Chinese Modernism in the Era of Reforms

Cultural Fever, Avant-Garde Fiction, and the New Chinese Cinema

Chinese Modernism in the Era of Reforms

Post-Contemporary Interventions

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Book Pages: 448 Illustrations: 12 b&w photographs Published: February 1997

Author: Xudong Zhang

Asian Studies > East Asia, Literature and Literary Studies > Literary Criticism, Media Studies > Film

Blending history and theory, Chinese Modernism in the Era of Reforms offers both a historical narrative and a critical analysis of the cultural visions and experiences of China’s post-Mao era. In this volume, Xudong Zhang rethinks Chinese modernism as a historical genre that arose in response to the historical experience of Chinese modernity rather than as an autonomous aesthetic movement. He identifies the ideologies of literary and cultural styles in the New Era (1979–1989) through a critical reading of the various “new waves” of Chinese literature, film, and intellectual discourse.
In examining the aesthetic and philosophical formulations of the New Era’s intellectual elites, Zhang first analyzes the intense cultural and intellectual debates, known as the “Great Cultural Discussion” or “Cultural Fever” that took place in Chinese urban centers in the mid- and late 1980s. Chinese literary modernism is then explored, specifically in relation to Deng Xiaoping’s sweeping reforms and with a focus on the changing literary sensibility and avant-garde writers such as Yu Hua, Ge Fei, and Su Tong. Lastly, Zhang looks at the the making of New Chinese Cinema and films such as Yellow Earth, Horse Thief, and King of the Children—films through which Fifth Generation filmmakers first developed a style independent from socialist realism. By tracing the origins and contemporary elaboration of the idea of Chinese modernism, Zhang identifies the discourse of modernism as one of the decisive formal articulations of the social dynamism and cultural possibilities of post-Mao China.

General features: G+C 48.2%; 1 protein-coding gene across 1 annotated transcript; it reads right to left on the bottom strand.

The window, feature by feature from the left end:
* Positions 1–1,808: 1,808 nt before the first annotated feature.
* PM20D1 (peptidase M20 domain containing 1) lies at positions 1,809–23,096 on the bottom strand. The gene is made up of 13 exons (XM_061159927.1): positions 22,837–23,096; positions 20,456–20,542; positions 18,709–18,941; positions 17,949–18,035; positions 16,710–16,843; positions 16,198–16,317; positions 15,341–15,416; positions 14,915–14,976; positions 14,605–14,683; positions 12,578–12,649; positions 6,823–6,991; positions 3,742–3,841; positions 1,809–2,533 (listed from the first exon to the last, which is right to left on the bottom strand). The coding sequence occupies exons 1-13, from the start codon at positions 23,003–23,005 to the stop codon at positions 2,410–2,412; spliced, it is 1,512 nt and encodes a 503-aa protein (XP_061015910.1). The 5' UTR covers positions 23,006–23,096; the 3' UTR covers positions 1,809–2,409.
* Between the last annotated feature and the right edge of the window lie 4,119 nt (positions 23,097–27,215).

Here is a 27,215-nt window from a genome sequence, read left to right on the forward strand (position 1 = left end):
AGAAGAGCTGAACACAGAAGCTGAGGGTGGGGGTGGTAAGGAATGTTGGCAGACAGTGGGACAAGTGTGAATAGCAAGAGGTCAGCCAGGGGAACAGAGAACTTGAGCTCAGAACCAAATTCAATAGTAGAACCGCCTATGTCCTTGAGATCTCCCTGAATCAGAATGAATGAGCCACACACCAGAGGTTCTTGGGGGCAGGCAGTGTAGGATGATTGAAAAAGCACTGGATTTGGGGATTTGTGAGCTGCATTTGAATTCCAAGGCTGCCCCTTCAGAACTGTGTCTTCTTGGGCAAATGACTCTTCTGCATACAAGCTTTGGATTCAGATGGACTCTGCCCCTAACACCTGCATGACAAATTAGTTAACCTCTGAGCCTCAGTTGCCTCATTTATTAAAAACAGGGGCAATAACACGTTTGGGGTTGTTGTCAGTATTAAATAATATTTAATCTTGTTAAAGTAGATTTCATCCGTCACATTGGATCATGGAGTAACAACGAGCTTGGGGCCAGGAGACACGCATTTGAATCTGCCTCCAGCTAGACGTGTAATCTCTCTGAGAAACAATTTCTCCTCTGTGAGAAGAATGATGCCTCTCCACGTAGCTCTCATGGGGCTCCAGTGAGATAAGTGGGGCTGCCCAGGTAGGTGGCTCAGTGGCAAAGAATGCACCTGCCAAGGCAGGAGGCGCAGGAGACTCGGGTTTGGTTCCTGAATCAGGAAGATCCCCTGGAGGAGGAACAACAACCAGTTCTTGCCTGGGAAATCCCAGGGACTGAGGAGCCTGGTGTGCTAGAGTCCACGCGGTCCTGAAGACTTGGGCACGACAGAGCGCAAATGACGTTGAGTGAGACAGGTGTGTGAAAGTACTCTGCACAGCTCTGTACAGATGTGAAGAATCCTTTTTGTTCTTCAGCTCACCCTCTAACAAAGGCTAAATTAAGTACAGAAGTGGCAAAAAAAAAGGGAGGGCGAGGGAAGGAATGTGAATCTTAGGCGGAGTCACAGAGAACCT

Capturing the historical experience and the cultural vision of China during a crucial decade in its emergence as a world power, Chinese Modernism in the Era of Reforms will interest students and scholars of modernism, Chinese literature and history, film studies, and cultural studies.


“A deeply thought-out and intellectually sophisticated exploration of a decade of major cultural and social changes in China . . . . Chinese Modernism in the Era of Reforms is a work of intense scholarship that attacks its subject with vigour and complexity.” — , Continuum

“This book offers compelling and brilliant insights . . . . Chinese Modernism in the Era of Reforms is a landmark contribution to the field of modern Chinese studies. Its interdisciplinary and cross-cultural approach will be an impetus to scholarship on China. With broad strokes Zhang delineates the historical and social forces in a dramatic interplay with the aesthetic and discursive modernism. No serious student of contemporary Chinese literature, film, and aesthetics can afford to bypass this book.” — Ban Wang, Chinese Literature

“Zhang’s book makes a huge contribution to the discussion of China’s ‘new cinema.’ He succeeds in locating ‘Fifth Generation’ film-making at the heart of his rethinking of Chinese modernism. . . . A real advance in criticism of Chinese films.” — Tony Rayns, Sight & Sound

“Zhang’s readings . . . are instructive. This volume examines (1) China’s most erudite 1980s intellectuals’ high theory debates about the future, modernity, Chinese tradition, and culture generally; (2) modernist literature, including ‘Misty Poetry’ (imagist), ‘Root-seeking,’ and late-1980s avant-garde fiction; and (3) China’s internationally acclaimed new cinema.” — , Choice

Chinese Modernism in the Era of Reforms will be a first in its elaboration of the social and symbolic construction of Chinese Modernism, and I expect it to elicit a great deal of lively and provocative discussion.” — Wendy Larson, University of Oregon

“Xudong Zhang opens our eyes to the complex cultural and ideological mutations behind the facade of the economic and political ‘modernization’ of China.” — David Wang, Columbia University


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